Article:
Part 28 of a series by Eugene Howell
The bonsai pot is not just for holding the soil in which the bonsai grows. The pot’s appearance is very important to the overall impression your bonsai gives to the viewer who’s admiring it. We covered pot selection in part 13
Today however, I want to talk about cleaning a bonsai pot. Granted, while your bonsai sits in your own backyard, it’s likely that you’ll be the only one looking at it and therefore dirty pots may not be something of much concern. However, when it comes time to display your bonsai trees, whether in a show, exhibit, or even a club meeting, it’s important to clean up the pot so that it adds to the impressiveness of the bonsai.
While sitting in the sun, rain, weather, and frequent watering, the outside of bonsai pots become dirty and unattractive from mildew, algae, moss and mineral deposits. While these are not harmful, they are unsightly and detract from the beauty of the tree planted in the pot; so it is worthwhile to give each one a thorough cleaning periodically, especially before being displayed to the public.
There are three factors that determine the frequency your pots will need cleaning.
First is the way the pot was made. If it is glazed on both the inside and outside, mineral deposits, algae and moss are slower to build up. The pores of the clay have been sealed by the glaze so little material sticks to the surfaces. An unglazed pot, on the other hand, has pores and will absorb liquids. This will cause mineral salts to build up within the pot walls and these will eventually travel completely through the walls and begin to show on the outside surface of the pot. There are those that associate mineral salts build-up on a pot with poor quality or shoddy workmanship in making the pot, but this is not the case. All unglazed pots, regardless of cost, will absorb moisture and minerals into its pores and eventually show them on the exterior surface. Unglazed pots are generally considered “masculine” in bonsai, so they fit well with strong looking trees. It’s therefore not practical to assume that only glazed pots should be used.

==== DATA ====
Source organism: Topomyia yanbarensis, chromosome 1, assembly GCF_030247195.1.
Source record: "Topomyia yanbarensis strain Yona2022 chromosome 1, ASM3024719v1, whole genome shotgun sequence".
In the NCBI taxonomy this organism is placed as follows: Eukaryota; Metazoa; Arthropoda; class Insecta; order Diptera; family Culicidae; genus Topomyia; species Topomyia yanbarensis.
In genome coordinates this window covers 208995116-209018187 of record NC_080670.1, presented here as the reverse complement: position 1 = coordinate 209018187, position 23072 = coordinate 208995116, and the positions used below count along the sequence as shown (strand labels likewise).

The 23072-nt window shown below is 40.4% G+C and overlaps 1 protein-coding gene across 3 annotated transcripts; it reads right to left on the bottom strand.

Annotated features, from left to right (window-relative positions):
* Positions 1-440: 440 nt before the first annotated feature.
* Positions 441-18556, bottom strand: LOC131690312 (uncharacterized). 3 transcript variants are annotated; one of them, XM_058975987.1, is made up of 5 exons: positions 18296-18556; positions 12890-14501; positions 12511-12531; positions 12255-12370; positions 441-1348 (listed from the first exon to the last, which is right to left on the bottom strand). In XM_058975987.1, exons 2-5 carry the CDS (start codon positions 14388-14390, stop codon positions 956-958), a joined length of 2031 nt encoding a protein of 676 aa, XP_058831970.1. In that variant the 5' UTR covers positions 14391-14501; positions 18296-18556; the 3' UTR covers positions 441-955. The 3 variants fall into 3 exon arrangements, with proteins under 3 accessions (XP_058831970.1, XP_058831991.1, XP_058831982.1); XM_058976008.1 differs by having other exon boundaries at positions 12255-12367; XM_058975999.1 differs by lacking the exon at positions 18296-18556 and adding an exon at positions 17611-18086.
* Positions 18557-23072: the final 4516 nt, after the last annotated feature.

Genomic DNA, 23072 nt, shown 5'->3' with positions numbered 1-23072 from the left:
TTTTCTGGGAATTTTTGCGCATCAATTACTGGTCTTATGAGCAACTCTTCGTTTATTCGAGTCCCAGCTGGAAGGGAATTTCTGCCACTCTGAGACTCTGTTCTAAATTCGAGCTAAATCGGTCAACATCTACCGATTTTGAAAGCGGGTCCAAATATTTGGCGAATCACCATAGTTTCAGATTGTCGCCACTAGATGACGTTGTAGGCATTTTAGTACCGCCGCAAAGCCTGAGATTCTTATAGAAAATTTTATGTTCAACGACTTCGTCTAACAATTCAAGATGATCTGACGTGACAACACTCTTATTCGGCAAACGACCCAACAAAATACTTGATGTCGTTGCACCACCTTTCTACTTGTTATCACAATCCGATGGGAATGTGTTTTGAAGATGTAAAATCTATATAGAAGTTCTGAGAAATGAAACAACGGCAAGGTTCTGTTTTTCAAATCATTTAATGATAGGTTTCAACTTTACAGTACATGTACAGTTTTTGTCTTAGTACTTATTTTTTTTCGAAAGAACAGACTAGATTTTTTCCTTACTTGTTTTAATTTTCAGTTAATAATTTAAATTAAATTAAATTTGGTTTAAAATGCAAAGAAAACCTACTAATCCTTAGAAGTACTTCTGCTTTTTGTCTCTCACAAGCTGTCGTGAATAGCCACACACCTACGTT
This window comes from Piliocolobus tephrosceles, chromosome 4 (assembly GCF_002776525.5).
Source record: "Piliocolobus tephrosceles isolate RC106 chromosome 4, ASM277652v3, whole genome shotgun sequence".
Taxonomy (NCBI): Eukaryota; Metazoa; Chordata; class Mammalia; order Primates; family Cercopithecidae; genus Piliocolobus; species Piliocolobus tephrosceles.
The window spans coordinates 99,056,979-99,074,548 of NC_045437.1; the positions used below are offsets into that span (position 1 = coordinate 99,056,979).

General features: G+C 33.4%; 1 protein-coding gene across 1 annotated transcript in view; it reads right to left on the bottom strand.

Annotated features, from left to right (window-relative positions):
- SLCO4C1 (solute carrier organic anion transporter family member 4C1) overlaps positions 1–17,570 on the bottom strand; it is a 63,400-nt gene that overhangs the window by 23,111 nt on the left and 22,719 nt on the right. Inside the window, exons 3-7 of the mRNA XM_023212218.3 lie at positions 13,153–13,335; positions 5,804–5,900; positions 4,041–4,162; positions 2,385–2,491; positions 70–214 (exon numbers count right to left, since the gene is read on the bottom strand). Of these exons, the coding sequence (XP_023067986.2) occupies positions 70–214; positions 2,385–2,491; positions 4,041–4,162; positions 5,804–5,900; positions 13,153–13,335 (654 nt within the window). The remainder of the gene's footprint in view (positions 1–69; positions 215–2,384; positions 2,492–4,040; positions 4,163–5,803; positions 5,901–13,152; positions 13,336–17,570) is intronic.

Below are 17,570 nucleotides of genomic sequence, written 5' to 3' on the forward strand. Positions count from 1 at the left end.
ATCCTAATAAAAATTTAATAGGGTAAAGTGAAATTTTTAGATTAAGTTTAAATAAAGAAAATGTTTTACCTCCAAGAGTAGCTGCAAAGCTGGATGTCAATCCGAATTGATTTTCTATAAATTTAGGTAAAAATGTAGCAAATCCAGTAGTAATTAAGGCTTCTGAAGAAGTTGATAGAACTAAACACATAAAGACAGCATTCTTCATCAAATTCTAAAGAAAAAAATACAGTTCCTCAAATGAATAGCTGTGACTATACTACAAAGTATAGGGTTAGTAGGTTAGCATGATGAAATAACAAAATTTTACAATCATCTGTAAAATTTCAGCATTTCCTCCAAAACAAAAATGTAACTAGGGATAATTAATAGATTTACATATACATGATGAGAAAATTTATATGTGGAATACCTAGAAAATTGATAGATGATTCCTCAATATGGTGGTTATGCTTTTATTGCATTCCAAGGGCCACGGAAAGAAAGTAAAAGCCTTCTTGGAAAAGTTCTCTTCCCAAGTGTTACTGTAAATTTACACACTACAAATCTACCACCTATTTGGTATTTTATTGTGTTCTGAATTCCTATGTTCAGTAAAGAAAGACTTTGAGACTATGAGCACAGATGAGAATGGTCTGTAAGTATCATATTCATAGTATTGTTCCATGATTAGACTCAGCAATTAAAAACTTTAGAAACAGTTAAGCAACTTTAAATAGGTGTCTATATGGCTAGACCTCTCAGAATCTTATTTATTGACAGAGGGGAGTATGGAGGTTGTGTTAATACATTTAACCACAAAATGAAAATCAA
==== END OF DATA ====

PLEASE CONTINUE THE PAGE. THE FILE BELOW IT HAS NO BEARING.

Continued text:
Second, the type of water used will greatly affect how fast mineral deposits accumulate. City water has had much of the mineral content removed and therefore takes a longer time to cause deposits on the pot. Well water has a high content of iron and calcium and will quickly begin to show on bonsai pots.
Third, the amount of fertilizer given to the tree will affect the speed of mineral salts build up. Since all fertilizers are soluble in water, if the water is not taken up by the tree or washed from the pot during the next watering, the mineral salts will eventually be deposited on the pot. If the pot is unglazed then these mineral salts are deposited in the pores of the pot and eventually show on the outside surface of it.
How to clean a bonsai pot
There are two chemical methods of making the job of bonsai pot cleaning a little easier. Both methods require the tree to be removed from the pot. If it has been in the pot for more than a year-or-so the root ball should be dense enough that this can be done without much trauma to the tree. However, while it is out of the pot the root ball must be kept constantly moist.
Make a mixture of 1 part vinegar to 4 parts water and completely submerge the empty pot in this for an hour or so. When removed from the solution, gently wire-brush the pot to remove the stubborn mineral deposits. The other chemical method is to use 1 part bleach in 6 parts water and soak the pot for 24 hours. Following this, the pot should be soaked in water for an hour to make sure the bleach has been completely removed. This last method has the secondary benefit of sterilizing the pot. After soaking for 24 hours in bleach, few (if any) disease organisms will still be alive. In the gardening world, this is a standard method of eliminating the spread of disease from plant to plant. Not only are the pots soaked, but the tools are also. However, bleach has a tendency to rust tools if not properly cared–for after the soak, so it is not recommended for expensive bonsai tools.
If the objective is to clean only the outside of the pot to temporarily get it ready for a show, then simply wiping the outside with a sponge soaked with vinegar will greatly improve the pot’s appearance for about a day or two. And for an especially easy temporary fix, wiping the outside of the pot with WD-40 just before the show will also hide dirt and grim for about a day.
Since trees can usually remain in the same pot for a couple of years before the mineral deposits begin to show, having to clean them once during that period should be about all that’s needed.
Photo credit: flickr Creative Commons, Temple de la littérature (Hanoi) by Jean-Pierre Dalbera